4. Keeping product sustainability top of mind pays off

Facing increasing demand for sustainable products and production, companies are relying on suppliers to answer this new market requirement.

As a sourcing manager, you may need to go outside your comfort zone to think about new, innovative ways to collaborate for achieving sustainability. Recently, I heard from an acquaintance who is a CPO of a leading services company. His organization is currently collaborating with one of the largest suppliers in the world to adhere to regulatory mandates and consumer demand for “lean and green” lightbulbs. Although this approach was interesting to me, what really struck me was his observation on how this co-innovation with the supplier is spawning cost and resource optimization and the delivery of competitive products. As reported by Andrew Winston in The Harvard Business Review, Target and Walmart partnered to launch the Personal Care Sustainability Summit last year. So even competitors are collaborating with each other and with their suppliers in the name of sustainability.

5. Co-marketing is a win-win

Look at your list of suppliers. Does anyone have a brand that is bigger than your company’s? Believe it or not, almost all of us do. So why not seize the opportunity to raise your and your supplier’s brand profile in the marketplace?

Take Intel, for example. The laptop you’re working on right now may very well have an “Intel inside” sticker on it. That’s co-marketing at work. Consistently ranked as one of the world’s top 100 most valuable brands by Millward Brown Optimor, this largest supplier of microprocessors is world-renowned for its technology and innovation. For many companies that buy supplies from Intel, the decision to co-market is a strategic approach to convey that the product is reliable and provides real value for their computing needs.

6. Suppliers get to choose their customers, too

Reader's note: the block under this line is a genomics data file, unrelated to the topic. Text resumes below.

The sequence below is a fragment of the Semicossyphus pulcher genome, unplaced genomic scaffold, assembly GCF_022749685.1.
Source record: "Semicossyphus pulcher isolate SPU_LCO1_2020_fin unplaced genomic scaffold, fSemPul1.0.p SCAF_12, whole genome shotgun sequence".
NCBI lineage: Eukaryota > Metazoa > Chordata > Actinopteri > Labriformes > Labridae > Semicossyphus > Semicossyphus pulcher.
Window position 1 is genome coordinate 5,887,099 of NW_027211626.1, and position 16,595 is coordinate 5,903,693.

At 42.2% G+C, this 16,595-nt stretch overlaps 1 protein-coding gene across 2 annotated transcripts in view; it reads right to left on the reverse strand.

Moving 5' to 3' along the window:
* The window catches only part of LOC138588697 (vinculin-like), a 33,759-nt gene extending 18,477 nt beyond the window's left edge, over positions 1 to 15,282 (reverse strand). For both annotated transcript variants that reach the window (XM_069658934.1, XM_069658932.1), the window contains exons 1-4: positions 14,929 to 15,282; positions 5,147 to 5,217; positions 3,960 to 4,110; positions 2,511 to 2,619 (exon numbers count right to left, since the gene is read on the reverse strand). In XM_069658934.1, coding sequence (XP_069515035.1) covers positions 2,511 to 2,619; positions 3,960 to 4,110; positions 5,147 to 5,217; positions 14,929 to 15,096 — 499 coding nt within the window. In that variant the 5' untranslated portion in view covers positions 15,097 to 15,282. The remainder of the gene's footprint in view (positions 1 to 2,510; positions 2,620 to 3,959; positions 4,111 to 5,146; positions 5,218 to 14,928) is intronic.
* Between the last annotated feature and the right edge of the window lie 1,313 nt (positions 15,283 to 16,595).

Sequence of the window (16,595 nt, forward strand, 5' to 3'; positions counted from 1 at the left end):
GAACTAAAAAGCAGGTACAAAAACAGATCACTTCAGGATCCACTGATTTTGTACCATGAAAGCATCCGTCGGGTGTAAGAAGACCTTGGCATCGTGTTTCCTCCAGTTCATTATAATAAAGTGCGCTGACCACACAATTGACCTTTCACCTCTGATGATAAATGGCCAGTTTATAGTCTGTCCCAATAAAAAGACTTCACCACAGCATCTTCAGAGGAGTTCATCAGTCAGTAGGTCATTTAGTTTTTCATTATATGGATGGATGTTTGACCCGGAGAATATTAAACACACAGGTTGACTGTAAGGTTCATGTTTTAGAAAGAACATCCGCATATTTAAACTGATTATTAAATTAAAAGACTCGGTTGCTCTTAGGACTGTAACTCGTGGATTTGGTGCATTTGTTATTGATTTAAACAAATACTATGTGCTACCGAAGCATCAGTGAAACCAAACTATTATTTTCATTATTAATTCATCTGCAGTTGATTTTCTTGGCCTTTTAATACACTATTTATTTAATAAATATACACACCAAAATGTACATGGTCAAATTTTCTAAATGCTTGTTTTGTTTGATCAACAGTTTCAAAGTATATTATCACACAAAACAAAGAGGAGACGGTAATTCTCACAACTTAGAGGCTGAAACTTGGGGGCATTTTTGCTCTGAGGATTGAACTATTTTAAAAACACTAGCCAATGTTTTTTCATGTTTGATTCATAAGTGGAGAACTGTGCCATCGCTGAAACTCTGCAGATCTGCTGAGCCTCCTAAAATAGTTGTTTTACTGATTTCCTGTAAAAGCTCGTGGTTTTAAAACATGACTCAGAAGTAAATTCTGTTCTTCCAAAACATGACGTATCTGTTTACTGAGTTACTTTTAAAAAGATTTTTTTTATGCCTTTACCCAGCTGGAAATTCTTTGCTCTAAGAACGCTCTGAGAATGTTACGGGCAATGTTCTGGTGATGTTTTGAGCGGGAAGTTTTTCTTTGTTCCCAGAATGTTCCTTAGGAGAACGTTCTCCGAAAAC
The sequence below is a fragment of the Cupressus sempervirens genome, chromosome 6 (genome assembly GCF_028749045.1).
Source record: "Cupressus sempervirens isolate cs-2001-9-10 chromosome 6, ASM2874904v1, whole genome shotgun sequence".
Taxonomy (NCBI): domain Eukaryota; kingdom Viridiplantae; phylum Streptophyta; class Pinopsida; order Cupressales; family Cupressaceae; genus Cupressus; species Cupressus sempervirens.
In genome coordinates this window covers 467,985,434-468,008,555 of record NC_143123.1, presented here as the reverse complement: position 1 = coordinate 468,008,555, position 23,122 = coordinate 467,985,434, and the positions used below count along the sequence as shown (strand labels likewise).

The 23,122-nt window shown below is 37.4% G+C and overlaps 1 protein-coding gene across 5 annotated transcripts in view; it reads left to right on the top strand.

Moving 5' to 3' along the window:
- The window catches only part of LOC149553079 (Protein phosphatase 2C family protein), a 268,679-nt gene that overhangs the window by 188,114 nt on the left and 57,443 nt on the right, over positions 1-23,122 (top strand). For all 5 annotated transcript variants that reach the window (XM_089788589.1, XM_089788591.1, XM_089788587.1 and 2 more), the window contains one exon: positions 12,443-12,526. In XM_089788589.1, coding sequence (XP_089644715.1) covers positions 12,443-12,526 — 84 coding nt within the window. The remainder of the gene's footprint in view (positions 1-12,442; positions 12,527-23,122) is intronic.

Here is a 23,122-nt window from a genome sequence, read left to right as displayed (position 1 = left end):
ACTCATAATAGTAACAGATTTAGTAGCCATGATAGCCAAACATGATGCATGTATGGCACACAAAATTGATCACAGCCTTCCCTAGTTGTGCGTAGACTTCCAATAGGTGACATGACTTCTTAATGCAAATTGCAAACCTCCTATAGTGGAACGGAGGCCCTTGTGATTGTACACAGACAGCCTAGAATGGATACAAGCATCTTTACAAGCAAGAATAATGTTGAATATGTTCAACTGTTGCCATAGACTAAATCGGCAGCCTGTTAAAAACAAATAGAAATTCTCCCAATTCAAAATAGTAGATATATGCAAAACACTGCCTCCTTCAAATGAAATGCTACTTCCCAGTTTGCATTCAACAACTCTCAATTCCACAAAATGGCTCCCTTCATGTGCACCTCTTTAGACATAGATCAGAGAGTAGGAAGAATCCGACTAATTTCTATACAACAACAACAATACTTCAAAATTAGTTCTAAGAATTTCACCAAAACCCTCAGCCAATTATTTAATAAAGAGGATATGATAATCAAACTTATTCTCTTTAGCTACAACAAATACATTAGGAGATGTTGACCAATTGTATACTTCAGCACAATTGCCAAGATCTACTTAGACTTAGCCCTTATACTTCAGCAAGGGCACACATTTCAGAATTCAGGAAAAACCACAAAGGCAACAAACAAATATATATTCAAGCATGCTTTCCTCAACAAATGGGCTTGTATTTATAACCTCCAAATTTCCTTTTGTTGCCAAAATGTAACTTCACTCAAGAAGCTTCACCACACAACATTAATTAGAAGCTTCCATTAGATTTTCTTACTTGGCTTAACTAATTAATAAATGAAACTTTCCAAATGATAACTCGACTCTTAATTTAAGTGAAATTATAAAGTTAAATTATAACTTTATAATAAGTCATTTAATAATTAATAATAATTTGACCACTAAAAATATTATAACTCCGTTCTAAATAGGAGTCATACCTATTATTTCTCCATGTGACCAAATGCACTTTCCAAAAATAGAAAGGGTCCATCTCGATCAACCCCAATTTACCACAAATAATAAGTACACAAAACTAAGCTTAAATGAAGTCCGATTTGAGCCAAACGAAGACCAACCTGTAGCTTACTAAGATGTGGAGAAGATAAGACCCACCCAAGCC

Increased competition for high-performing suppliers is changing the way procurement operates, say 58% of procurement executives in the Oxford Economics study. Buyers have a responsibility to the supplier – and to their CEO – to be a customer of choice. When the economy is going well, you might be able to dictate the supplier’s goods and services – and sometimes even the service delivery model. When times get tough (and they can very quickly), suppliers will typically reevaluate your organization’s needs to see whether they can continue service in a fiscally responsible manner. To secure suppliers’ attention in favorable and challenging economic conditions, your organization should establish collaborative and mutually productive partnerships with them.

7. Suppliers can help simplify operations

Cost optimization will always be one of your performance metrics; however, that is only one small part of the entire puzzle. What will help your organization get noticed is leveraging the supplier relationship to innovate new and better ways of managing the product line and operating the business while balancing risk and cost optimization. Ask yourself: Which functions are no longer needed? Can they be outsourced to a supplier that can perform them better? What can be automated?

8. Suppliers have a better grasp of your sourcing categories than you do

Understand your category like never before so that your organization can realize the full potential of its supplier investments while delivering products that are consistent and of high quality. How? By leveraging the wisdom of your suppliers. To be blunt: they know more than you do. Tap into that knowledge to gain a solid understanding of the product, market category, suppliers’ capabilities, and shifting dynamics in the industry, If a buyer does not understand these areas deeply, no amount of collaboration will empower a supplier to help your company innovate as well as optimize costs and resources.

9. Remember that there’s something in it for you as well

All of us want to do strategic, impactful work. Sourcing managers with aspirations of becoming CPOs should move beyond writing contracts and pushing PO requests by building strategic procurement skill sets. For example, a working knowledge in analytics allows you to choose suppliers that can shape the market and help a product succeed – and can catch the eye of the senior leadership team.

Sundar Kamak is global vice president of solutions marketing at Ariba, an SAP company.

For more on supplier collaboration, read Making Collaboration Pay Off, part of a series on the Future of Procurement, by Oxford Economics.


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The Importance Of Leadership On Employee Engagement [INFOGRAPHIC]

Charmian Solter

Here at Switch & Shift we strive to illuminate effective leadership practices. We pride ourselves on creating cutting-edge solutions for employee engagement, communication, and creating company culture, to name a few.

Why are these topics so important? Well, according to The Importance of Employee Engagement infographic by NBRI, courtesy of Brandon Gaille, if leadership doesn’t step up and affect change and build trust and engagement, their employees will be busy doing anything but work while on the job! This infographic says it all.


For more on developing more engaged, loyal, and productive workers, see How Empowering Employees Creates a More Engaged Workforce.